Single: unmarried (single BLESSEDNESS)
There were many and varied reasons for writing the Singles' Survival Guide.
Although in most cases we’re getting better at it (read life and its challenges), us singles, particularly blokes, still need all the help we can get, whether it be cooking, cleaning, shopping, gardening, buying a decent bottle of wine, grooming, even a bit of philosophy.
Hopefully, given the life lessons I’ve taken on board, I can help a bit, and make each reader a better, more capable, more giving person to be around. And to feel better about themselves.
There were a couple of epiphanies for me along the way that led to this blog.
The first was when my ex-wife and her new husband came to dinner (yep, we’re all good friends. Life’s to short not to be). They walked into the house, which was filled with the smell of dinner cooking.
“You’ll make someone a good wife one day,” my ex said, laughing. I took it as the compliment it was intended to be. Needless to say, the dinner was a great success.
Three courses – a salmon/smoked salmon, marscapone, capers and dill dip, chicken involtini and Italian-style potatoes cooked with tomatoes and onions, a salad and a lemon tart served with blueberries and thickened cream - each prepared and cooked from scratch. Some decent plonk didn’t hurt my chances of it being a successful dinner.
The second was at a Sunday afternoon party I was having for about 20 friends. A mate, Rod, and his wife, Mari, walked into the house and she asked Rod: “Which one is his wife or girlfriend?”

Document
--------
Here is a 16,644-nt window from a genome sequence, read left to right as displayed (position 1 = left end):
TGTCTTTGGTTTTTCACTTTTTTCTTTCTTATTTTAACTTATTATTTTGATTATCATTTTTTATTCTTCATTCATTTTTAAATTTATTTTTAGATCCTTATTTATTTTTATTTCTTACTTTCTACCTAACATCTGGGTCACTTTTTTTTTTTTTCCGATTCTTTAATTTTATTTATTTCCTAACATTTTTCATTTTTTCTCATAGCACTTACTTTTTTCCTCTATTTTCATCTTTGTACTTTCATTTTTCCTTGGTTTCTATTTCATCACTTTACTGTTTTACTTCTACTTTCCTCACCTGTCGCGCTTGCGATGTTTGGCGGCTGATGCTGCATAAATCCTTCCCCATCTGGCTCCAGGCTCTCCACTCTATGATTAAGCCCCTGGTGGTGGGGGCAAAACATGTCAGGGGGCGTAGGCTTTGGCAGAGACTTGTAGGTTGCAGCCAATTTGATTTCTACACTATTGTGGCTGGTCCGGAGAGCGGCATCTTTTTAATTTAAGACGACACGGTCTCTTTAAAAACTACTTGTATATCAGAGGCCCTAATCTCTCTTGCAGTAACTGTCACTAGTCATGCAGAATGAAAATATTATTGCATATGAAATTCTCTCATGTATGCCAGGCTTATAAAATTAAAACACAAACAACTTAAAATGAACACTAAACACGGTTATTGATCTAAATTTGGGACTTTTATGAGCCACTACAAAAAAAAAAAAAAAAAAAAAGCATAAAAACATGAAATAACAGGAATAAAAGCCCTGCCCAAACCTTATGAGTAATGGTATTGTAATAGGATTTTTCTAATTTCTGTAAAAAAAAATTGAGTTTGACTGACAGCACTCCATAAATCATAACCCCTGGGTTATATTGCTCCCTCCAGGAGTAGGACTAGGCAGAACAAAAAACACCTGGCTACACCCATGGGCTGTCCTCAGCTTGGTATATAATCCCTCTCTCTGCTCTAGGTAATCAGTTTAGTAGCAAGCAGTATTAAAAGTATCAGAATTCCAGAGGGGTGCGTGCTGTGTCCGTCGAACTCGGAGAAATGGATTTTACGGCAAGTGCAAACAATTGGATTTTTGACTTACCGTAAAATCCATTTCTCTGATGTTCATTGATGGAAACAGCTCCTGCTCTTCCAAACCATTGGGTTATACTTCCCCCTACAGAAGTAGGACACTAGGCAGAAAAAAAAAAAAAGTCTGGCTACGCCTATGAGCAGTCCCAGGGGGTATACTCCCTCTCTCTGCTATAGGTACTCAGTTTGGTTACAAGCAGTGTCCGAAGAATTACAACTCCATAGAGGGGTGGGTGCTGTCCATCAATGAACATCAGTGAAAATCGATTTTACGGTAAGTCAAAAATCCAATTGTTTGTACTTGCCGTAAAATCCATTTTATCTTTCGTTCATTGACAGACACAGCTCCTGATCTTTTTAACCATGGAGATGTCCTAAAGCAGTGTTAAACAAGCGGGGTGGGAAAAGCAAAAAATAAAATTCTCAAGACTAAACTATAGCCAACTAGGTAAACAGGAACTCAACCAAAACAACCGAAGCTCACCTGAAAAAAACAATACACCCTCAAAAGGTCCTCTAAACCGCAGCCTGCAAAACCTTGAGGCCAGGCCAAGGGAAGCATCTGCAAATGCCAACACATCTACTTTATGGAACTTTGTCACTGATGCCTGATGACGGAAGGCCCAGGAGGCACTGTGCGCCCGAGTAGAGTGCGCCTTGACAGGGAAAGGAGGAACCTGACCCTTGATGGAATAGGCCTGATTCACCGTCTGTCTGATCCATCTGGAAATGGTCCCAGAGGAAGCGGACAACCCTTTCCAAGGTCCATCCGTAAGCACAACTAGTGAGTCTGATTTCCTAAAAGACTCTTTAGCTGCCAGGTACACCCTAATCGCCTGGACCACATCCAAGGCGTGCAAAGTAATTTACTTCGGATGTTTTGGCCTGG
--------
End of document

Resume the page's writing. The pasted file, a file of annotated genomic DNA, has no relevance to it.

“He’s single,” said Rod.
Mari looked at Rod and said: “Shit, he’s certainly in touch with his feminine side.”
Again, I took it as the compliment it was intended to be. It was perhaps a reference to the vases of fresh flowers or the nicely set table of food that I’d prepared. Perhaps it was the seemingly endless collection of knick-knacks (I'm no minimalist) decorating various parts of the house. Maybe even just the fact that the place was clean and tidy and smelled OK.
Yep, I’ve made it a fair way since my early single days when cooking and housework were things that someone else generally did.
In my late 20s, I had bugger-all idea of what it took to put together a feed. Sure, I went to the market most Saturday mornings (after the Friday night hangover had given way to some semblance of the norm, and I bought lots of stuff. I would usually get home, put it all in the fridge and then go to the pub. Later that night, I’d try to produce something edible from the day’s market gathering, with very limited success, which often included a grilled steak, cooked to within an inch of its life.